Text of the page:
In the above two quotes we have the DSE summarising their view that their operation of the FFG Act since its
inception has hindered biodiversity management activities and failed due to inadequate investment to allow it to
operate well.
  Nevertheless, under the Act and the principles it was designed to embrace, we cannot condone any move to
weaken its scope, or for deliberate neglect of any aspect of biodiversity conservation within Victoria. Rather, the
priority must be to address what remedial measures can be instituted rapidly to deal with the “hindrances” and to
ensure that current investment is adequate. Assumptions are made here that major changes are required in the
FFG act. These are discussed below.
It is a recurrent theme throughout the Green Paper that not all species or ecosystems will be targeted, suggesting
that the decision to proceed in this manner has already been made. If so, this is deplorable, and admits major
weakness in the ‘system’
On page 28 is: “New paradigms are needed that guide programs to respond to well defined problems and direct
interventions towards multiple outcomes rather than single issues or problems.”
The SAC considers that adequate knowledge is not available to ensure that these proposed changes would be
measurable or successful.
On page 53 there is: “Given our finite resources, most effort should be directed to on-ground action to
implement and monitor recovery plans, rather than listing processes and planning. Investment should be
targeted to actions which will do the most to reduce the risk of extinction. We also need to implement adequate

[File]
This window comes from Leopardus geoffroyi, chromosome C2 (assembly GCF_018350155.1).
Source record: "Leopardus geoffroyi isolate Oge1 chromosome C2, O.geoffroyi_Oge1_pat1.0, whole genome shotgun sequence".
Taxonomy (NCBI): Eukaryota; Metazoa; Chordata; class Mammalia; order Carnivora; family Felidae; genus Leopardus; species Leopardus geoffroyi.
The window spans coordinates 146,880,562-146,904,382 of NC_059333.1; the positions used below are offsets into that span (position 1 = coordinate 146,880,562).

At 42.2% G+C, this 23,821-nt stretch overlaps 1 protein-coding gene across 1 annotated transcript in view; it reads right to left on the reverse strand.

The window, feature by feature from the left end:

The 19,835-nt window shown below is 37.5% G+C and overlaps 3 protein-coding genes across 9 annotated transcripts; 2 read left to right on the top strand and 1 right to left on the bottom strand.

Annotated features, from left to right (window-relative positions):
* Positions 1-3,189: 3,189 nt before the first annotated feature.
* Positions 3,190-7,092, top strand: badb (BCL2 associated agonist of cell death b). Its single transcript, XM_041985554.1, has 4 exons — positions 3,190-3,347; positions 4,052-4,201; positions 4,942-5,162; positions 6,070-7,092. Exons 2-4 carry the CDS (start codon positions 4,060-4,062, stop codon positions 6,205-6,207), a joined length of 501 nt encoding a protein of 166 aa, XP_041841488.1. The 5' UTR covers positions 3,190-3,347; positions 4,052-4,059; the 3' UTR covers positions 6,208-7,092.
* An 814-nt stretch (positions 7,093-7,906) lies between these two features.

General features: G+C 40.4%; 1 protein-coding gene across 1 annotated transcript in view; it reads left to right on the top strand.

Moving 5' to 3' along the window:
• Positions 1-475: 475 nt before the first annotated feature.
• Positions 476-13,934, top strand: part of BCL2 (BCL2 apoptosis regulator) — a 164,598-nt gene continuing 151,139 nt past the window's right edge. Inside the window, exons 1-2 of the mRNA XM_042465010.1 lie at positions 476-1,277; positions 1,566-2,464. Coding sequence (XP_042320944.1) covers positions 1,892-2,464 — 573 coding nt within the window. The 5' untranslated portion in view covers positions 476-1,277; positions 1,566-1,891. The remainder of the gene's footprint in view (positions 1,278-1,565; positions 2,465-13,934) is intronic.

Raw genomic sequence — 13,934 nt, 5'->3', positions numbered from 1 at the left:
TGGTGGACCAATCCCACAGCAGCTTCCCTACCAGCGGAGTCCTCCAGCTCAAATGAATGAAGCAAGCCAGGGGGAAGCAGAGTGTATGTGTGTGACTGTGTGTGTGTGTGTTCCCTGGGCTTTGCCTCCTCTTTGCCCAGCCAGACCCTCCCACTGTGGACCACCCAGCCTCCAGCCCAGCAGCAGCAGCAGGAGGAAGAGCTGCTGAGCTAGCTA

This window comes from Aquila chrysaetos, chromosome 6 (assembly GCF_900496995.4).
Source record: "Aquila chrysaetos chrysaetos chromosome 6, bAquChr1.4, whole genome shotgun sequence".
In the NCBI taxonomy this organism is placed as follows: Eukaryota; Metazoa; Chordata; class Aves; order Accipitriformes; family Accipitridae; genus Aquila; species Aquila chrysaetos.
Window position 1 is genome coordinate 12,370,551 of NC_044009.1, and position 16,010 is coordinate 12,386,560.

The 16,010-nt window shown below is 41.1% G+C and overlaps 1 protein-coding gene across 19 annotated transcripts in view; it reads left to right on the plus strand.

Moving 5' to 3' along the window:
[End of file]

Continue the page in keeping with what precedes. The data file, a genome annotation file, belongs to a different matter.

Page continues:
monitoring programs to determine whether our interventions are effective.”
Again, a very important decision appears to have been made already without the basis of the decision being
discussed. Given that listing under the FFG is a result of individual nominations of species and other entities,
and is NOT a planned program, there are large gaps in the list as it stands. To help overcome this problem, the
department has its own lists of threatened species (Advisory Lists). Even with these lists, there are probably far
more threatened species (particularly of invertebrates, fungi and non-vascular plants) absent from the combined
lists than on them. A major stumbling block has been non-action from the existing lists, through expeditious
development of practicable Action Plans and pursuing these in practice.
Also on page 53, the following questions are posed:
What should the renewed Biodiversity Strategy focus on for the next 10 years? How can we address these
These questions are too long and involved for us to answer here and again we suggest that the SAC could
usefully be more involved in the future planning of the white paper.
Some other issues of concern to us are as follows, not in any particular order:

1. Providing protection of biodiversity using market approaches.
Market approaches such as Bush Tender are excellent in agricultural and peri-urban areas and warrant increase
in scope and efficiency. However, the most valuable ecosystems are those that are least modified and it is
difficult to see how appropriate markets can be developed that protect these to the fullest extent, perhaps
particularly when they are on private land. Extension of these types of markets to estuaries and marine
environments is particularly problematic.
  The approach as outlined suggests that emphasis is given to finding what markets exist already or can be
developed and how they can be utilised. It does not focus on what can be done and the best way to achieve an
optimal outcome. Adequate funding must be assured to develop any market approach.
  The use of carbon trading to encourage investment in riparian zone revegetation is appealing but does carry
risks. While there are potentially large sums involved, if not well managed it may have only mediocre
biodiversity outcomes. Other market schemes may have potential negatives that need to be closely monitored.
For example, little is known about the impacts of tree planting on other aspects of biodiversity, particularly